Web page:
The case for the Bank of Canada to raise interest rates now

If the BoC’s decisions on rate increases are truly data dependent, Canadians should prepare for another this week

 
Bank of Canada Governor Stephen Poloz

Bank of Canada Governor Stephen Poloz. (Justin Tang/CP)

How about another indicator that the era of ultra-low interest rates is nearing an end?

The federal government, which has access to better information than most of us, jumped into the bond market last week with an offer to sell $750 million of debt that will mature in December 2064 – 47 years from now.

If history is any guide, there will be any number of recessions, crises and the like over the decades ahead. That’s why it is normally expensive to borrow money for 50 years. Yet investors were willing to lend Canada hundreds of millions dollars at a ridiculously low rate of 2.2 percent. For an outfit as big as the federal government, which generates annual revenue of $300 billion, and has the sovereign authority to print currency whenever it wants, borrowing at those terms is like getting money for nothing.

Finance’s rush to market suggests its debt managers sensed money only will get more expensive from here. Finance Minister Bill Morneau said in his 2017 budget that he might issue more “ultra-long bonds” on a “tactical basis” this year. The timing was impeccable. The day after the federal government’s bond sale, Statistics Canada reported that gross domestic product surged to an annual rate of 4.5 percent in the second quarter, guaranteeing that the Bank of Canada will raise its benchmark interest rate at least once more before the end of the year.

There is a realistic chance the next increase could come Sept. 6, which would be sooner than anyone expected only a few weeks ago. When the central bank increased its benchmark interest rate by a quarter point in July, Governor Stephen Poloz said the next change would depend on incoming data. On that basis, the Bank of Canada will need an excellent explanation if it opts against raising interest rates this week. Policy makers had forecast growth of three percent in the second quarter, which means the economy is advancing at a rate that is 50 percent faster than they thought earlier this summer. If the reason to raise interest rates in July was to get ahead of inflation, then the latest data suggest the central bank will have to move faster than it expected.

Some on Bay Street are getting ready for a second consecutive interest-rate increase. Avery Shenfeld, chief economist at CIBC World Markets, had assumed the Bank of Canada would wait until October to raise interest rates again. He advised his clients last week that he now thinks the shift will happen in September. “Nudging interest rates a quarter point higher is clearly warranted after a scorching first half,” Shenfeld said. “We don’t need rates this low to generate decent growth, and can ameliorate future financial system risks by easing household credit demand.”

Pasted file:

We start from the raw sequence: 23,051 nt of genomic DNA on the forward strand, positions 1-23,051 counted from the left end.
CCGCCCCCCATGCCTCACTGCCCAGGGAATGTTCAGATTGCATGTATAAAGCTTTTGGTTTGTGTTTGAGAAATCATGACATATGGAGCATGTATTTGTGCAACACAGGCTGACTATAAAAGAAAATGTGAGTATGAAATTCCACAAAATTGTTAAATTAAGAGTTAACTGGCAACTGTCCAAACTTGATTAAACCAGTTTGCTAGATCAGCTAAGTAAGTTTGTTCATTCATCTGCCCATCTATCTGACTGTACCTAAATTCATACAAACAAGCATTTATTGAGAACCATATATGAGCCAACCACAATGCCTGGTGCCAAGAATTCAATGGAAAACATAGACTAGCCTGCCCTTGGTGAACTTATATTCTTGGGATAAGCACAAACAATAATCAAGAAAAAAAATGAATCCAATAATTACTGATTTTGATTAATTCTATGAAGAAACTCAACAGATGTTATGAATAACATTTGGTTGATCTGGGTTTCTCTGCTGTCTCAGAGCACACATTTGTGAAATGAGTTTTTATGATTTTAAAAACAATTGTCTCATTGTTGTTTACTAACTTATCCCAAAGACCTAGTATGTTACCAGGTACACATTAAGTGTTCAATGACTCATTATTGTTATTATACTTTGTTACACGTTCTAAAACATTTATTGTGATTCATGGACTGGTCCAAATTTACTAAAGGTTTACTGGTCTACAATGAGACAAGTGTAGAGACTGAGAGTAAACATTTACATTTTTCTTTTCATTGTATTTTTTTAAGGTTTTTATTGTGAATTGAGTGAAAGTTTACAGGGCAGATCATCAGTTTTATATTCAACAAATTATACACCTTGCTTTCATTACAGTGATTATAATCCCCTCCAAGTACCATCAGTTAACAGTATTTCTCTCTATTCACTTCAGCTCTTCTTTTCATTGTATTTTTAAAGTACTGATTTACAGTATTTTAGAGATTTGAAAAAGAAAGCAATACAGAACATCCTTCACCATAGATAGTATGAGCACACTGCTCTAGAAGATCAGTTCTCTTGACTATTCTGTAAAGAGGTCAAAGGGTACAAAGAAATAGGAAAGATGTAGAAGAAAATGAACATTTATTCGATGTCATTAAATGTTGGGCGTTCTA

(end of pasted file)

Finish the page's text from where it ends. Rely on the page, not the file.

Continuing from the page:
Shenfeld is correct in his assessment, but probably wrong with this prediction. At 4.5 percent, the economy was growing a remarkable 3 percentage points faster than the Bank of Canada’s estimate of the non-inflationary growth rate. That means spare capacity is disappearing quickly.

There also is a strong argument for backing up the Bank of Canada’s warnings about household debt with some action. If the central bank is worried about causing a panic, it could make clear in its policy statement that it intends to leave interest rates unchanged for a period of time. Finally, raising interest rates in response to off-the-charts growth data would reinforce Poloz’s message that policy is being guided by the numbers.

Still, the safer bet is the Bank of Canada will find a way to explain why a growth rate of 4.5 percent represents no imminent threat to inflation, even though a slower rate was considered a risk less two months ago. There is a decent argument to be made, although it will require the central bank describing more clearly what it means when it says it is “data dependent.”

The July decision wasn’t especially well understood. They certainly appeared to misread it at the Prime Minister’s Office, as some of Justin Trudeau’s apparatchiks decided to talk to a reporter about their misgivings over how Poloz was running monetary policy. It should have been clear to everyone that the governor was in no great hurry to move borrowing costs higher. Poloz said he thought there was a chance that faster growth would cause companies to hire and invest, thus creating more productive capacity and boosting that non-inflationary speed limit. He said that appears to be what happened in the United States, where the Federal Reserve has been raising interest rates remarkably slowly, even though the unemployment rate is near record lows.

The Bank of Canada could be inclined to follow the Fed’s playbook. Janet Yellen, the Fed’s chairwoman, resisted early calls to raise interest rates by arguing that there is more to a healthy labour market than a low unemployment rate. She said elevated numbers of underemployed Americans and stagnant wage growth justified low interest rates for a longer period of time. The Bank of Canada made the same point in July. In its latest quarterly report on the economy, the central bank noted that “elevated levels of long-term unemployment and below-trend average hours worked” implied that there still was slack in the economy. If it leaves interest rates unchanged this week, that will be an important part of the justification.

But make no mistake, a decision to pause in September will be delaying the inevitable. One difference between the Fed’s experience and what the Bank of Canada is assessing now is that the U.S. economy never took off in the way that Canada’s has over the past year. A data-dependent central bank can only ignore the data for so long.


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